The Ultimate Guide To Hot Springs National Park In Arkansas
Hot Springs National Park has a long and rich cultural history. It is located in central Garland County, Arkansas, near the county seat of Hot Springs, and it is the only national park in the United States dedicated to springs.
On April 20, 1832, an act of the United States Congress established the Hot Springs Reservation to be preserved for future recreation.
The natural wonders that have drawn people here for hundreds of years are matched by the grand architecture of our historic bathhouses.
Hot Springs National Park is a unique and beautiful destination with ancient thermal springs, mountain views, incredible geology, forested hikes, and abundant creeks – all in the heart of town.
Although admission to Hot Springs National Park is free, camping at the Gulpha Gorge Campground (the park's only campground) is $30 per night.
Is it possible to soak in Arkansas' hot springs?
This custom is still practiced in Hot Springs National Park today. Buckstaff Baths, which has been operating in the park for over 100 years, offers hot spring water bathing. Alternatively, pamper yourself with a spa day at the Quapaw Bathhouse, which features luxurious indoor and outdoor spring water pools.
The natural resource of hot springs is unique. The practice of drinking and bathing in the water is still practiced today, just as it was in the past. Hot Springs National Park's pure tasting and orderless water has long been regarded as some of the best in the country.
There are several thermal water jug fountains in the park, as well as two cold spring jug fountains. Many visitors and locals fill jugs with the water and take it home with them.
Are hot springs beneficial to your health?
Sulfur is abundant in hot springs, and its healing properties include treating skin irritations and infections like rashes and eczema. Sulfur-rich hot springs are also thought to aid in the treatment of arthritic pain, dry scalp and internal issues like menopausal symptoms and digestive problems.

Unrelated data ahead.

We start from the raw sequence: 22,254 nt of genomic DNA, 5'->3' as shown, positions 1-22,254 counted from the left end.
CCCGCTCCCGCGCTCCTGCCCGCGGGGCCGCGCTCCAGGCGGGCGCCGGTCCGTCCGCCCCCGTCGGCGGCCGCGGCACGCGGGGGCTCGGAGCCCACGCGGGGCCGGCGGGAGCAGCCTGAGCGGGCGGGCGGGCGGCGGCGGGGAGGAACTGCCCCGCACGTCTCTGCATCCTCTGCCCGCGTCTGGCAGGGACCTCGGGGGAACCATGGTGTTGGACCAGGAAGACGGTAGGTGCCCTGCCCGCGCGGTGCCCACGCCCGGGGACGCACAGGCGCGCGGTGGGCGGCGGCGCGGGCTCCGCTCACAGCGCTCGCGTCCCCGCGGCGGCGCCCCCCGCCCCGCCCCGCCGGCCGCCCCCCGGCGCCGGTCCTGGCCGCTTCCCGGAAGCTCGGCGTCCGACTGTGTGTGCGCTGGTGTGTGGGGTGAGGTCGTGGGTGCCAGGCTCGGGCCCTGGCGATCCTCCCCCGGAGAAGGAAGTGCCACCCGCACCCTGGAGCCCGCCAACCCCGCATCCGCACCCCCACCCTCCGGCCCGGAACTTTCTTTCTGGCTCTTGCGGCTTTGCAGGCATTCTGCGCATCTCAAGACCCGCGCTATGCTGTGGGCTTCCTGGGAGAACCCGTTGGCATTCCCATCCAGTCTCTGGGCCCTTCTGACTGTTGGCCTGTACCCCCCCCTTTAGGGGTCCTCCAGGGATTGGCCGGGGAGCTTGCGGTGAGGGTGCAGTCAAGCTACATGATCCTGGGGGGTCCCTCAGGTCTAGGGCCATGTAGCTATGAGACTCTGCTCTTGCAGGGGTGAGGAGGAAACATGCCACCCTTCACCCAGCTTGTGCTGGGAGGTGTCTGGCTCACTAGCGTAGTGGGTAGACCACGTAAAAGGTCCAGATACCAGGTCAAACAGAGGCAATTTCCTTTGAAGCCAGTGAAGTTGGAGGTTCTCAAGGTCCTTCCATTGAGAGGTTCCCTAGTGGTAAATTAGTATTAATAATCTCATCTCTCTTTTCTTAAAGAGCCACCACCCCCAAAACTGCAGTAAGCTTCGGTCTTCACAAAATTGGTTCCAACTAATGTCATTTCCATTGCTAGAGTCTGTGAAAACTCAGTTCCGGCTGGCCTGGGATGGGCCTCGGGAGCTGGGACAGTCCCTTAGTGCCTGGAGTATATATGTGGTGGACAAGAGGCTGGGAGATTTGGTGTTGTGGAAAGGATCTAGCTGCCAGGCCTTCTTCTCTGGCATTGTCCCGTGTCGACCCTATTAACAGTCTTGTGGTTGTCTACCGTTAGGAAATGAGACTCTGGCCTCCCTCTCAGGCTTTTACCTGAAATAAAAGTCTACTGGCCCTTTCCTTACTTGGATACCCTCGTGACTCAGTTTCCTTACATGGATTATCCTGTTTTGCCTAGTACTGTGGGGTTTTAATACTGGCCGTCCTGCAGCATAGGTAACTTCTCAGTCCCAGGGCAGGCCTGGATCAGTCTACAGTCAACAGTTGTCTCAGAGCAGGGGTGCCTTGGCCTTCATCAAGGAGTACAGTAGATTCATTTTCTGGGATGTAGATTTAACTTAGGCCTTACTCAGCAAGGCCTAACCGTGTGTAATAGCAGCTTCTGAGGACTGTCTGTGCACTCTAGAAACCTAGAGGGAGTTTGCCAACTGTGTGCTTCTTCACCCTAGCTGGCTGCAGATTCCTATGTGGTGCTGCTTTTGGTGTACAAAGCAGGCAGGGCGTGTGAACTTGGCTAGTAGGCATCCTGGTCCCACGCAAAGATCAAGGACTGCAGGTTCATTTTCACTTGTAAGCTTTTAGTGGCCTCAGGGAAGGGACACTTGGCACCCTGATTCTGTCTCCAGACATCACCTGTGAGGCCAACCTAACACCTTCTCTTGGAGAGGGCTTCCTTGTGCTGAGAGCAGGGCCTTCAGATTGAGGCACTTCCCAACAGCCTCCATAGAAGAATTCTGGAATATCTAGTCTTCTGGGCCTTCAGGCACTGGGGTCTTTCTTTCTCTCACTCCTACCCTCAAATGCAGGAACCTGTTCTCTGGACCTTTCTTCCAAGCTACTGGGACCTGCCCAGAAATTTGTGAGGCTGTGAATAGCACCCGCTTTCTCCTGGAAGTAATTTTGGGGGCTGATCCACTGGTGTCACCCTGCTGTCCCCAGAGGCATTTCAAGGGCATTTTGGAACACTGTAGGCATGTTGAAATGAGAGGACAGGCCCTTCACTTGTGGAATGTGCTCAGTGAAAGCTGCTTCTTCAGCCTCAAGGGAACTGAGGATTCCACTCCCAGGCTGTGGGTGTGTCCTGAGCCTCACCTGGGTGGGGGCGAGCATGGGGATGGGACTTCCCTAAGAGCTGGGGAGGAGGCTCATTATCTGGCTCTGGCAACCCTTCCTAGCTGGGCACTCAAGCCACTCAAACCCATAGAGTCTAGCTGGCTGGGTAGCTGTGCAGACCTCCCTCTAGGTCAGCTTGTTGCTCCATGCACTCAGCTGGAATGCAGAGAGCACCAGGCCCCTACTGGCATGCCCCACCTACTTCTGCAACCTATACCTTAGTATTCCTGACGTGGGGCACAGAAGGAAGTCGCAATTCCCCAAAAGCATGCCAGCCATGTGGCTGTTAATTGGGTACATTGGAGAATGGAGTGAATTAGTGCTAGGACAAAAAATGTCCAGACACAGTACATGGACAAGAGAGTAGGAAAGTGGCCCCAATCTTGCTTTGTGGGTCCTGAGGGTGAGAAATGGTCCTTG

What makes Hot Springs National Park so unique?
Hot Springs National Park is the only national park in the United States that protects a unique combination of lithology, geologic structure, and water sources that result in the country's only nonvolcanic geothermal springs of such high quality (taste, color, temperature and odorlessness).
What causes the water in Hot Springs, Arkansas to be so hot?
Natural thermal gradients heat the water. The deeper the water penetrates into the Earth, the hotter the water becomes.
When heated water meets fractures and faults in the Hot Springs Sandstone at great depths, the water is quickly brought to the surface, forming one of our many thermal hot springs.
Best Time to Visit Hot Springs National Park
From August to October, and from February to April, are the most pleasant months to visit Hot Springs. The fact that many of the attractions in and around Hot Springs are centered around water means that visitors will be most comfortable visiting during the warmer months, when drying off will not immediately induce shivering, as opposed to the winter months.
A daily high temperature below 58°F is the norm during the cool season, which lasts for three months from November to February each year. January is the coldest month of the year in Hot Springs National Park, with an average low temperature of 32°F and a maximum temperature of 51°F.
A daily high temperature of more than 83°F is the norm during the hot season, which lasts for about three and a half months from June to September. Averaging 91 degrees Fahrenheit, July is the hottest month in the year at Hot Springs National Park.
May is the month with the most days with at least 0.04 inches of precipitation in Hot Springs National Park, with an average of 12.2 days. From August to April, the drier season lasts 7.9 months.
How To Reach Hot Springs National Park
Little Rock, Arkansas is the closest major airport, and Hot Springs, Arkansas has its own airport, Hot Springs Memorial Field.
I-30, US 70 West, US 70 East, US 270 West, US 270 East, Stateroad 7 South, and Stateroad 7 North are all routes that lead to the park.
Top Places to Visit Around Hot Springs National Park
- Garvan Woodland Gardens
- Ouachita National Forest
- Bathhouse Row
- Hot Springs Mountain Tower
- Mid-America Science Museum
- Fordyce Bathhouse
- Lake Catherine State Park
- Lake Ouachita
- Hot Springs National Park
- Anthony Chapel
- Hot Springs Mountain